Before assets are divided in a divorce, spouses must determine whether property is separate or marital. Marital property will be divided during the divorce process in accordance with the state’s division system. Separate property, on the other hand, may be protected from division and wholly awarded to the spouse who owns it.
Marital property is generally any asset or debt accumulated by the couple during the marriage. Paychecks earned during the marriage are an example of marital property, as are most debts incurred in marriage. Marital property may also include real estate, businesses, investments, employment benefits, and other assets.
If divorcing spouses do not agree on whether an asset is marital property, the court may consider other evidence. In most states, both spouses’ names on the title of the property, such as a house or a car, will be evidence that the property is marital. For example, a husband who owns a home before marriage and subsequently changes the title to the house to include his wife after marriage may be seen to have gifted the property to the marriage, making it marital property.
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Separate property may evolve into marital property under some circumstances. In some states, spouses may agree in writing that a separate asset will become marital property, but most states will consider property marital property if facts suggest that the property was being treated as such. For example, a house owned by one spouse before the marriage may become marital property if both spouses make mortgage payments. Mixing marital and separate property is called “commingling.”
Assets can also be a mix of marital and separate property. For example, spouses who spend a significant amount of time working on one spouse’s business together may turn at least part of the value of the business into marital property. If an asset is partially marital property and partially separate property, the party who owns the separate portion may be able to buy out or compensate the other for their share of the marital portion. That way, the party who owns the separate property will not need to sell it or alter it to divide it with their spouse.
Separate property is property owned by only one spouse. This is usually property that was acquired by that spouse before the marriage or after separation (or divorce in some states). Separate property may also be property that one spouse inherited or was gifted individually during the marriage. Awards or settlements from certain civil lawsuits may be separate property if they are for the purpose of compensating only one spouse (such as an award for pain and suffering). In some states, spouses may make property separate by agreement.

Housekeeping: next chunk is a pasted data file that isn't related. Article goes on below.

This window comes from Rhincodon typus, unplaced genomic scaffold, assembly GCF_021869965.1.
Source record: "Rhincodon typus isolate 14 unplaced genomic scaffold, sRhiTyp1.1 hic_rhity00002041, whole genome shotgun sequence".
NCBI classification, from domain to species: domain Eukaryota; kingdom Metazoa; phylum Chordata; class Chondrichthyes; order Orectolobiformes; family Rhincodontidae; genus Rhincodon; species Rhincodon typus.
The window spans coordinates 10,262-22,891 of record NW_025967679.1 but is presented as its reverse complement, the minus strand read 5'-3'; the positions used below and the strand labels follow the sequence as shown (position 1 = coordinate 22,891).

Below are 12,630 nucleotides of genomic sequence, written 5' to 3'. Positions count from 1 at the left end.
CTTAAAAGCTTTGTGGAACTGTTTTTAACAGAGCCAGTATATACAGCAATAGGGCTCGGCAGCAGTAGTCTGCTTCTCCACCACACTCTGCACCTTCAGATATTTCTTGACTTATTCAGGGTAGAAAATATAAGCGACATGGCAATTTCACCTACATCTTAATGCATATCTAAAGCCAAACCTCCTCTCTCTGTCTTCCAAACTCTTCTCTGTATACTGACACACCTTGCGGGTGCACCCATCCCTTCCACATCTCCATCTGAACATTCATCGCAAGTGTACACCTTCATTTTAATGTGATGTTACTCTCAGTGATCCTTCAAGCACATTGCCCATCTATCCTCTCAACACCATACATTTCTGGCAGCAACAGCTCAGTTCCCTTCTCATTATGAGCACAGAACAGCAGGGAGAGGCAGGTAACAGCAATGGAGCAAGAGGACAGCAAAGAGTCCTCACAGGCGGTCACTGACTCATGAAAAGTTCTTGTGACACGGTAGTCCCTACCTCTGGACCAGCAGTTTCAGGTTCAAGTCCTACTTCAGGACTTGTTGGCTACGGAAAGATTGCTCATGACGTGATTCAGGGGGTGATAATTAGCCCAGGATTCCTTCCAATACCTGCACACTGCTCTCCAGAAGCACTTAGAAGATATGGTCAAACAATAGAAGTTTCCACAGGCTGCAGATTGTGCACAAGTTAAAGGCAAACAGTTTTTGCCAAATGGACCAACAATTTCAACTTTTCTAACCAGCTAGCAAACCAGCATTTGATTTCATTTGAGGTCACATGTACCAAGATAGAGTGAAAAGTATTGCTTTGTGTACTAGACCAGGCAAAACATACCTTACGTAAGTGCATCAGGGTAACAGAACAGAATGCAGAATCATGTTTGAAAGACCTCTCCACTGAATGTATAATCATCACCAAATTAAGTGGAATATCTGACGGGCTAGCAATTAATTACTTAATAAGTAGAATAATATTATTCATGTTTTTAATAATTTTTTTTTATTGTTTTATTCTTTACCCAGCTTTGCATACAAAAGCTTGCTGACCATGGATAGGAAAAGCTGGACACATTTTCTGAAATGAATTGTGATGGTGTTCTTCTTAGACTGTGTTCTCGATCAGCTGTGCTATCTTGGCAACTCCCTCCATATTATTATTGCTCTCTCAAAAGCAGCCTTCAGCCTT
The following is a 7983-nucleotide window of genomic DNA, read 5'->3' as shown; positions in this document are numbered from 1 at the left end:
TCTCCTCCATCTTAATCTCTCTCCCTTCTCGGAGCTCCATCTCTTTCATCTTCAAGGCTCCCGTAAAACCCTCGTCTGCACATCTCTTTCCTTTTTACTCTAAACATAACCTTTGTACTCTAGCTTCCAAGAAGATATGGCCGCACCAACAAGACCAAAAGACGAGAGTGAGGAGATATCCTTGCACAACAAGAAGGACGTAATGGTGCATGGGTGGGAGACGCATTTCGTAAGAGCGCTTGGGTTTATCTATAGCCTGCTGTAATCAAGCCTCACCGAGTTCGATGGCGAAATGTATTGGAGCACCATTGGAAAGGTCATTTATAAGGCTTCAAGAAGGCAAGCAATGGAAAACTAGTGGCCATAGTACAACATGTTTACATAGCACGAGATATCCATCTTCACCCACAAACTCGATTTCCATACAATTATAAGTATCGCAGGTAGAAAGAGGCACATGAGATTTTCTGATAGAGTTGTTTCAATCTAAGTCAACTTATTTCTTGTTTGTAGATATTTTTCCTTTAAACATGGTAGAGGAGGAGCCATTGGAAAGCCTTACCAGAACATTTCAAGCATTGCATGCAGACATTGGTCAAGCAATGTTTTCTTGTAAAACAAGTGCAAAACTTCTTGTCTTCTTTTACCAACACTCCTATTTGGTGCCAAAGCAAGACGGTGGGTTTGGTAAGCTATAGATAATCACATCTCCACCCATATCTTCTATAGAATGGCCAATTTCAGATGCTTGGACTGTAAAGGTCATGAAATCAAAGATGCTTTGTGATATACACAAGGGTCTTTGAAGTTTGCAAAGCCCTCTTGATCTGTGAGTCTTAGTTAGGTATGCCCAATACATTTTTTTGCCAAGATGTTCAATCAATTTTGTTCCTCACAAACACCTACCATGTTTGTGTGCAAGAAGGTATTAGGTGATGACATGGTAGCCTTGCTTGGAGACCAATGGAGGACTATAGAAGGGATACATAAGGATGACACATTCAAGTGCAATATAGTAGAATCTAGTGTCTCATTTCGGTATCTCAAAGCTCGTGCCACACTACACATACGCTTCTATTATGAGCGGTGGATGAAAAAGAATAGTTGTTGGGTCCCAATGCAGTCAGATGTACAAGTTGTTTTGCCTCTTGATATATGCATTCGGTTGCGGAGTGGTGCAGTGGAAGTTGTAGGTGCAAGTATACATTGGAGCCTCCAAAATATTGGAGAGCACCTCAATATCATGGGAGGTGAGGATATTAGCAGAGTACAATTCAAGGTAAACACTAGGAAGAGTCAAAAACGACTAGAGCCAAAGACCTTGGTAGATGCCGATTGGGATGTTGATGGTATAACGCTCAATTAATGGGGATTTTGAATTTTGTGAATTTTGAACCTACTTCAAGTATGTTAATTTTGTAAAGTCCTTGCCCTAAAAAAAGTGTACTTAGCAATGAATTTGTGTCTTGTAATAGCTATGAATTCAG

A spouse may need to introduce evidence to prove that an asset is separate property.
If divorcing spouses disagree about whether an asset is separate or marital property, a judge may look at other evidence. The analysis and weight of the evidence may differ depending on the state. For example, in many community property states, a sole spouse’s name on the title of an asset will not be evidence that the property is separate. However, this evidence may be persuasive in an equitable distribution state. It is highly unlikely that income earned during the marriage would be separate property, but if the income was kept separate from all other marital funds and only used for personal, separate expenses, it might be considered separate property.
If separate and marital property have become commingled, a spouse may be able to prove that at least some of the asset remains separate property by carefully tracing its acquisition back to separate funds. However, the spouse may have no choice but to settle for a buyout or other offset to compensate them for their separate property, rather than acquiring the property itself.
Determining whether property is separate or marital can become a very fact-specific inquiry. Especially in community property states, a judge may presume that all the property in a couple’s possession during their marriage is marital property unless they present evidence to suggest that an asset is separate property. Divorcing spouses looking to preserve certain property as separate property should do their best to acquire any evidence, such as legal documents, receipts, and bank statements, that helps support their position.